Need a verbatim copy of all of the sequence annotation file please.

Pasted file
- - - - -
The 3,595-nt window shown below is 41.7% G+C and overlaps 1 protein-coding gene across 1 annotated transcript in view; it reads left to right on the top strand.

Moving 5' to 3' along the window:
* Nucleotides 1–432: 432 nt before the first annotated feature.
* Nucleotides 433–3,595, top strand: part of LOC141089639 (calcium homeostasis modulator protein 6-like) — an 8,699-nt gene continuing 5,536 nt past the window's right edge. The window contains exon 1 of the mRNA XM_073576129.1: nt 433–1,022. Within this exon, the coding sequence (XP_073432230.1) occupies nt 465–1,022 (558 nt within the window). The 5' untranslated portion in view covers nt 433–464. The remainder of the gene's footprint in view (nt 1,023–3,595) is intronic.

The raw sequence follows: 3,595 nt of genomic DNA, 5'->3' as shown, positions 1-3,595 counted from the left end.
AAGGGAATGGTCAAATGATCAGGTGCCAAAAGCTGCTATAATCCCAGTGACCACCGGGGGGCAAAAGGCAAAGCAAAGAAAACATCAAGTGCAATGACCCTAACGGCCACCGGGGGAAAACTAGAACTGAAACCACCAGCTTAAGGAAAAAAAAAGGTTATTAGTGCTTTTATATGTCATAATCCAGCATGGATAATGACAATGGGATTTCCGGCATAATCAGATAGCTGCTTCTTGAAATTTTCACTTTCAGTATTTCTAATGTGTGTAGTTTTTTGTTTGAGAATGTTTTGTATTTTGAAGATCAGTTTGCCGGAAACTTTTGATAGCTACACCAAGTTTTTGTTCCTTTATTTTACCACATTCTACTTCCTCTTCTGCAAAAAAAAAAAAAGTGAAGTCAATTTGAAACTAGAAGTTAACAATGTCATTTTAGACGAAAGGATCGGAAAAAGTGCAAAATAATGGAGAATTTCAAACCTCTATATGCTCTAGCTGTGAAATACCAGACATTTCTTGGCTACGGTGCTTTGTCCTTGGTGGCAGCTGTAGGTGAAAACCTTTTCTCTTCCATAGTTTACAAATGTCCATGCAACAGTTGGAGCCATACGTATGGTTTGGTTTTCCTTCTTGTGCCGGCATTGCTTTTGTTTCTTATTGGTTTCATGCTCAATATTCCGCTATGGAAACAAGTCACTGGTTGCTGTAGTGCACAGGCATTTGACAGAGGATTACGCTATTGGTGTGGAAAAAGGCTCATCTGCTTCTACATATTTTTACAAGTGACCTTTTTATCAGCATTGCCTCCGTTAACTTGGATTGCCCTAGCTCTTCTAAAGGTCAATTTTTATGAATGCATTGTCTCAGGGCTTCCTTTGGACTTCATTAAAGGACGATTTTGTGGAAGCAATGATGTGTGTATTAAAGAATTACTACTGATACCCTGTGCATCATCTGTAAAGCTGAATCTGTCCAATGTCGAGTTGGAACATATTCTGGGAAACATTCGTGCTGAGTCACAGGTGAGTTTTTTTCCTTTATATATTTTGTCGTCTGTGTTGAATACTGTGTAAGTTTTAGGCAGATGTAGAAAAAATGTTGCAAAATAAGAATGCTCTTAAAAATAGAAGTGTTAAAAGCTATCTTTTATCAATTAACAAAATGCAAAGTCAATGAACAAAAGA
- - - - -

The 3,595-nt window shown below is 41.7% G+C and overlaps 1 protein-coding gene across 1 annotated transcript in view; it reads left to right on the top strand.

Moving 5' to 3' along the window:
* Nucleotides 1–432: 432 nt before the first annotated feature.
* Nucleotides 433–3,595, top strand: part of LOC141089639 (calcium homeostasis modulator protein 6-like) — an 8,699-nt gene continuing 5,536 nt past the window's right edge. The window contains exon 1 of the mRNA XM_073576129.1: nt 433–1,022. Within this exon, the coding sequence (XP_073432230.1) occupies nt 465–1,022 (558 nt within the window). The 5' untranslated portion in view covers nt 433–464. The remainder of the gene's footprint in view (nt 1,023–3,595) is intronic.

The raw sequence follows: 3,595 nt of genomic DNA, 5'->3' as shown, positions 1-3,595 counted from the left end.
AAGGGAATGGTCAAATGATCAGGTGCCAAAAGCTGCTATAATCCCAGTGACCACCGGGGGGCAAAAGGCAAAGCAAAGAAAACATCAAGTGCAATGACCCTAACGGCCACCGGGGGAAAACTAGAACTGAAACCACCAGCTTAAGGAAAAAAAAAGGTTATTAGTGCTTTTATATGTCATAATCCAGCATGGATAATGACAATGGGATTTCCGGCATAATCAGATAGCTGCTTCTTGAAATTTTCACTTTCAGTATTTCTAATGTGTGTAGTTTTTTGTTTGAGAATGTTTTGTATTTTGAAGATCAGTTTGCCGGAAACTTTTGATAGCTACACCAAGTTTTTGTTCCTTTATTTTACCACATTCTACTTCCTCTTCTGCAAAAAAAAAAAAAGTGAAGTCAATTTGAAACTAGAAGTTAACAATGTCATTTTAGACGAAAGGATCGGAAAAAGTGCAAAATAATGGAGAATTTCAAACCTCTATATGCTCTAGCTGTGAAATACCAGACATTTCTTGGCTACGGTGCTTTGTCCTTGGTGGCAGCTGTAGGTGAAAACCTTTTCTCTTCCATAGTTTACAAATGTCCATGCAACAGTTGGAGCCATACGTATGGTTTGGTTTTCCTTCTTGTGCCGGCATTGCTTTTGTTTCTTATTGGTTTCATGCTCAATATTCCGCTATGGAAACAAGTCACTGGTTGCTGTAGTGCACAGGCATTTGACAGAGGATTACGCTATTGGTGTGGAAAAAGGCTCATCTGCTTCTACATATTTTTACAAGTGACCTTTTTATCAGCATTGCCTCCGTTAACTTGGATTGCCCTAGCTCTTCTAAAGGTCAATTTTTATGAATGCATTGTCTCAGGGCTTCCTTTGGACTTCATTAAAGGACGATTTTGTGGAAGCAATGATGTGTGTATTAAAGAATTACTACTGATACCCTGTGCATCATCTGTAAAGCTGAATCTGTCCAATGTCGAGTTGGAACATATTCTGGGAAACATTCGTGCTGAGTCACAGGTGAGTTTTTTTCCTTTATATATTTTGTCGTCTGTGTTGAATACTGTGTAAGTTTTAGGCAGATGTAGAAAAAATGTTGCAAAATAAGAATGCTCTTAAAAATAGAAGTGTTAAAAGCTATCTTTTATCAATTAACAAAATGCAAAGTCAATGAACAAAAGA